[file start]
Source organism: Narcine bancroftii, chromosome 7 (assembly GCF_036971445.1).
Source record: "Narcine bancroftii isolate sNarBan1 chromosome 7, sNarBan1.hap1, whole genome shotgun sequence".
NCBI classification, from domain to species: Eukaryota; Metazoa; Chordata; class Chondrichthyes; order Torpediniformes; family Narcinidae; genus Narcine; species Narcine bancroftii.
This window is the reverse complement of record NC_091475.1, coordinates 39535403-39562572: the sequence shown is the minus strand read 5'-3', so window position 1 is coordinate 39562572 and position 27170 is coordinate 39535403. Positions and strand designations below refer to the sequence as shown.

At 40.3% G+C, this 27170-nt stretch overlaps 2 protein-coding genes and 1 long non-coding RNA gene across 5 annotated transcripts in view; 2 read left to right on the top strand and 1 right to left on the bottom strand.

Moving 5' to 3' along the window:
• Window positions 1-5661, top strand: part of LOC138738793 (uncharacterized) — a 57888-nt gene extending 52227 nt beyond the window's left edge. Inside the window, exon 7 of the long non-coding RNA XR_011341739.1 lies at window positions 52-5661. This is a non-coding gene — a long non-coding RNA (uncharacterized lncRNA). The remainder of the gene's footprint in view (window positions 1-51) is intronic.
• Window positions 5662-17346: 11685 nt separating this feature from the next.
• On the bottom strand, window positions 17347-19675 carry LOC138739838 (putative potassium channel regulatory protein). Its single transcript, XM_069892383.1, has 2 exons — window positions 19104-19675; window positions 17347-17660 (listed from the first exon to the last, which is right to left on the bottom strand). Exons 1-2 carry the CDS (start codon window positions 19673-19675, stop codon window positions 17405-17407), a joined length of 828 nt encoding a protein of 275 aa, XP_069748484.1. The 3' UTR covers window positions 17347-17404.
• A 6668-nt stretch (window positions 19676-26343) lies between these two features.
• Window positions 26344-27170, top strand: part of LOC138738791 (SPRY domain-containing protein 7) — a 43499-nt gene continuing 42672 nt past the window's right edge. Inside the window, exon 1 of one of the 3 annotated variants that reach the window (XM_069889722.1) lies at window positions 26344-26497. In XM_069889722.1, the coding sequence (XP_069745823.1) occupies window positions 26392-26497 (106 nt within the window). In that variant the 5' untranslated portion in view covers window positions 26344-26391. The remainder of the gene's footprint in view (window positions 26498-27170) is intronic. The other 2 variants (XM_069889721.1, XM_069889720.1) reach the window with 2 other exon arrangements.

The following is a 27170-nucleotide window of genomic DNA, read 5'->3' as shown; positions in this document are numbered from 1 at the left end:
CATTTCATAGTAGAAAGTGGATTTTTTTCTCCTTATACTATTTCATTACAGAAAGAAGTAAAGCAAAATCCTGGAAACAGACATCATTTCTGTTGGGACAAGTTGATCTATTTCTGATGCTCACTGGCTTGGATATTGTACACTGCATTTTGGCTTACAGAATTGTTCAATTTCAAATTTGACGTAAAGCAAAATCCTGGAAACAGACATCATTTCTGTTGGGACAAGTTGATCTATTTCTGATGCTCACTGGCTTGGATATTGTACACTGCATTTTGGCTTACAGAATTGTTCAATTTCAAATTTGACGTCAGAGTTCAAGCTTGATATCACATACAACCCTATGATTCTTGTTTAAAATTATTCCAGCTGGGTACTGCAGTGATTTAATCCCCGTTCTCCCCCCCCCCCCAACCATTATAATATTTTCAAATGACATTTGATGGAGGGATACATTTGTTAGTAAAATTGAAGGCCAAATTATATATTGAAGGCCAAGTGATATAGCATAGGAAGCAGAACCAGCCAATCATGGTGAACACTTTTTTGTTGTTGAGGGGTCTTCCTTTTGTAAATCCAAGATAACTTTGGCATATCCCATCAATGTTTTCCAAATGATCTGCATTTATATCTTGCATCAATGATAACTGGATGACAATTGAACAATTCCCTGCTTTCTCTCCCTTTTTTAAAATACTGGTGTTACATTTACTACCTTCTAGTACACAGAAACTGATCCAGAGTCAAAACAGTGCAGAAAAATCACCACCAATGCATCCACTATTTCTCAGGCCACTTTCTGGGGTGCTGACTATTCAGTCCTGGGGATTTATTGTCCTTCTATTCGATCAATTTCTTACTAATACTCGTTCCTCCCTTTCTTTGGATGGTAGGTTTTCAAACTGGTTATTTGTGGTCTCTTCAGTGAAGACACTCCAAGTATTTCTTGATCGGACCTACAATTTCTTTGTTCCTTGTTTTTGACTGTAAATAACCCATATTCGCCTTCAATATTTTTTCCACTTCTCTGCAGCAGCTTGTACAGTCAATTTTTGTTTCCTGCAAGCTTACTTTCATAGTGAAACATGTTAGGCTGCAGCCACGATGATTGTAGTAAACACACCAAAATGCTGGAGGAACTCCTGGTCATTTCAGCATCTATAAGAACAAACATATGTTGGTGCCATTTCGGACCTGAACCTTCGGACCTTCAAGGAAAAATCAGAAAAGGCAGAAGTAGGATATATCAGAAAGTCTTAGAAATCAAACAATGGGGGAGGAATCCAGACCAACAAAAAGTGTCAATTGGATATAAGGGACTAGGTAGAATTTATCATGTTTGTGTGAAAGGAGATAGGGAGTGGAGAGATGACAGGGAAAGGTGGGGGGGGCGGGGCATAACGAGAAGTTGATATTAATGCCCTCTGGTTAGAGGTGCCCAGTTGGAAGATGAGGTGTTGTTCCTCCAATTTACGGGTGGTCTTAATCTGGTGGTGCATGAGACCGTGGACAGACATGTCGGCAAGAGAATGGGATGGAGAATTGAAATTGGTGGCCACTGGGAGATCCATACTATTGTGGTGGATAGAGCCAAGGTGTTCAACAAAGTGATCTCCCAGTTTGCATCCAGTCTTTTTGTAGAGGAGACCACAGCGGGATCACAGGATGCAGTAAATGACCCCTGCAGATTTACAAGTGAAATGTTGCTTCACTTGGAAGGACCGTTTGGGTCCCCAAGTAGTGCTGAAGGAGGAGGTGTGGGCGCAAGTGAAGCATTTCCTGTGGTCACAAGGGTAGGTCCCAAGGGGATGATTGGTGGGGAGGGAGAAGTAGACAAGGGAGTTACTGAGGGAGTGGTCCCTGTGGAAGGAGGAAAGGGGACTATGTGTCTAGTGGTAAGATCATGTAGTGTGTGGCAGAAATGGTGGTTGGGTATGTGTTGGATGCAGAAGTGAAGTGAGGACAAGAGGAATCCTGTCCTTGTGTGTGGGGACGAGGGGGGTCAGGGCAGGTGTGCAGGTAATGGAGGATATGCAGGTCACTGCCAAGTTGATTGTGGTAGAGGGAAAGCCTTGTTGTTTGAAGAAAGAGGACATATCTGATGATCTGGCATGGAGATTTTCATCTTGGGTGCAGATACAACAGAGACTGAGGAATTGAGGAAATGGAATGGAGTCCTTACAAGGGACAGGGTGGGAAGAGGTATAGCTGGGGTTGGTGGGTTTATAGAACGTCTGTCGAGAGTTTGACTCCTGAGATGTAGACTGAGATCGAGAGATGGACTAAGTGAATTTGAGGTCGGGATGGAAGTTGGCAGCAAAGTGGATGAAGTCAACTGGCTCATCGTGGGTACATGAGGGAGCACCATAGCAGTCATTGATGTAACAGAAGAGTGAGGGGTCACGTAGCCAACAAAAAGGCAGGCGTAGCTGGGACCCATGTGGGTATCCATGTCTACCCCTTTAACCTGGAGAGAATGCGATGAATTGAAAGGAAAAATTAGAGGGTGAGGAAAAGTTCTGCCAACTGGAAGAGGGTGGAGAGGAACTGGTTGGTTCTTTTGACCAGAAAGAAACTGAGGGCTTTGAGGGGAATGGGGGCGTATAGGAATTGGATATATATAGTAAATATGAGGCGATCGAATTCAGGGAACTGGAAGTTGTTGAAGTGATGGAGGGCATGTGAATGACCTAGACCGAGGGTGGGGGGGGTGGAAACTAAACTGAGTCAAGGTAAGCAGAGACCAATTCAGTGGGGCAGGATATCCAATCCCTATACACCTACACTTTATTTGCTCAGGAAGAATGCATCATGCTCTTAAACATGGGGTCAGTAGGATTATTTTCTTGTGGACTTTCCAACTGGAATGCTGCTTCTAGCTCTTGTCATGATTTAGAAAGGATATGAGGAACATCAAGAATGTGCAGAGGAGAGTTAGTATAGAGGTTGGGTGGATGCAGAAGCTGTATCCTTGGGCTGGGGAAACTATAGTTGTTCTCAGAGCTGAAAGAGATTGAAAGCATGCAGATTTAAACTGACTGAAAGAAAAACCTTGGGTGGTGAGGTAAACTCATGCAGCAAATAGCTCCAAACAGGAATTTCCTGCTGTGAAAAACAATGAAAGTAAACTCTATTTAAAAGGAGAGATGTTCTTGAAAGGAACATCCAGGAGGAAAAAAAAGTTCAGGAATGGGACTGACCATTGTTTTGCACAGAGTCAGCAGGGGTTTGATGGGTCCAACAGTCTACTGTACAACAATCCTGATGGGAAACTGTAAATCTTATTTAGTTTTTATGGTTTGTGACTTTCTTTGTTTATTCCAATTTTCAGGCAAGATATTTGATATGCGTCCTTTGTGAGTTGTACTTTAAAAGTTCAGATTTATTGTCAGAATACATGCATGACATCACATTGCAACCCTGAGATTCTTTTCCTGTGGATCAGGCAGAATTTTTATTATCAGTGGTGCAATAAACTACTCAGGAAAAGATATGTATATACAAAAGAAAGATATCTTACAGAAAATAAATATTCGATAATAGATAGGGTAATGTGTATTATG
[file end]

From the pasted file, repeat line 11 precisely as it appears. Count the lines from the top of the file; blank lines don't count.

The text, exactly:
• Window positions 26344-27170, top strand: part of LOC138738791 (SPRY domain-containing protein 7) — a 43499-nt gene continuing 42672 nt past the window's right edge. Inside the window, exon 1 of one of the 3 annotated variants that reach the window (XM_069889722.1) lies at window positions 26344-26497. In XM_069889722.1, the coding sequence (XP_069745823.1) occupies window positions 26392-26497 (106 nt within the window). In that variant the 5' untranslated portion in view covers window positions 26344-26391. The remainder of the gene's footprint in view (window positions 26498-27170) is intronic. The other 2 variants (XM_069889721.1, XM_069889720.1) reach the window with 2 other exon arrangements.